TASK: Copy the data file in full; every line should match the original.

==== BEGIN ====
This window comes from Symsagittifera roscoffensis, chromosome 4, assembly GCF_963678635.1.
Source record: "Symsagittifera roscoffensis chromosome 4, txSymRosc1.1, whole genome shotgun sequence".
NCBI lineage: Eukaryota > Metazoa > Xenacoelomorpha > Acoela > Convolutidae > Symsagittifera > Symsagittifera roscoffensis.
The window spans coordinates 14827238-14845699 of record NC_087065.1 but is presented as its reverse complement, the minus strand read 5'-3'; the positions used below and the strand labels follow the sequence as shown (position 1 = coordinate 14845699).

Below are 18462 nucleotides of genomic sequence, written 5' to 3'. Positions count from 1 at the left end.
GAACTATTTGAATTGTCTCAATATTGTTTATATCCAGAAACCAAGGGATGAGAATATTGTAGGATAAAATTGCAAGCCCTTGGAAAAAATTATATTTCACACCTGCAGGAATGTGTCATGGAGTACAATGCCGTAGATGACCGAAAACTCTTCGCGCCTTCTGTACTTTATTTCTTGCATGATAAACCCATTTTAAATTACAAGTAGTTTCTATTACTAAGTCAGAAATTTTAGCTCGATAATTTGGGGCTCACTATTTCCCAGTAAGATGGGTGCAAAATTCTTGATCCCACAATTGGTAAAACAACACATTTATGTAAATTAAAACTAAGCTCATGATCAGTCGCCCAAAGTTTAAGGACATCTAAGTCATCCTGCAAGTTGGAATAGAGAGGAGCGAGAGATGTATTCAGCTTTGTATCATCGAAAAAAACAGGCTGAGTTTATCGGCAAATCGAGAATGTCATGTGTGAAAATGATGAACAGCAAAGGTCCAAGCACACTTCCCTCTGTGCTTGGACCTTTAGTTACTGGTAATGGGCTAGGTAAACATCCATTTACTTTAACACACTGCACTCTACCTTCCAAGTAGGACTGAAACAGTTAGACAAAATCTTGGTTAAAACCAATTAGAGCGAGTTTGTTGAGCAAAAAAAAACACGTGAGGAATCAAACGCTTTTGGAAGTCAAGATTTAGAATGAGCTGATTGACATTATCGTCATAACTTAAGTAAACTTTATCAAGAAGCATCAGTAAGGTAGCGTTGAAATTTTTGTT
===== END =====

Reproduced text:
This window comes from Symsagittifera roscoffensis, chromosome 4, assembly GCF_963678635.1.
Source record: "Symsagittifera roscoffensis chromosome 4, txSymRosc1.1, whole genome shotgun sequence".
NCBI lineage: Eukaryota > Metazoa > Xenacoelomorpha > Acoela > Convolutidae > Symsagittifera > Symsagittifera roscoffensis.
The window spans coordinates 14827238-14845699 of record NC_087065.1 but is presented as its reverse complement, the minus strand read 5'-3'; the positions used below and the strand labels follow the sequence as shown (position 1 = coordinate 14845699).

Below are 18462 nucleotides of genomic sequence, written 5' to 3'. Positions count from 1 at the left end.
GAACTATTTGAATTGTCTCAATATTGTTTATATCCAGAAACCAAGGGATGAGAATATTGTAGGATAAAATTGCAAGCCCTTGGAAAAAATTATATTTCACACCTGCAGGAATGTGTCATGGAGTACAATGCCGTAGATGACCGAAAACTCTTCGCGCCTTCTGTACTTTATTTCTTGCATGATAAACCCATTTTAAATTACAAGTAGTTTCTATTACTAAGTCAGAAATTTTAGCTCGATAATTTGGGGCTCACTATTTCCCAGTAAGATGGGTGCAAAATTCTTGATCCCACAATTGGTAAAACAACACATTTATGTAAATTAAAACTAAGCTCATGATCAGTCGCCCAAAGTTTAAGGACATCTAAGTCATCCTGCAAGTTGGAATAGAGAGGAGCGAGAGATGTATTCAGCTTTGTATCATCGAAAAAAACAGGCTGAGTTTATCGGCAAATCGAGAATGTCATGTGTGAAAATGATGAACAGCAAAGGTCCAAGCACACTTCCCTCTGTGCTTGGACCTTTAGTTACTGGTAATGGGCTAGGTAAACATCCATTTACTTTAACACACTGCACTCTACCTTCCAAGTAGGACTGAAACAGTTAGACAAAATCTTGGTTAAAACCAATTAGAGCGAGTTTGTTGAGCAAAAAAAAACACGTGAGGAATCAAACGCTTTTGGAAGTCAAGATTTAGAATGAGCTGATTGACATTATCGTCATAACTTAAGTAAACTTTATCAAGAAGCATCAGTAAGGTAGCGTTGAAATTTTTGTT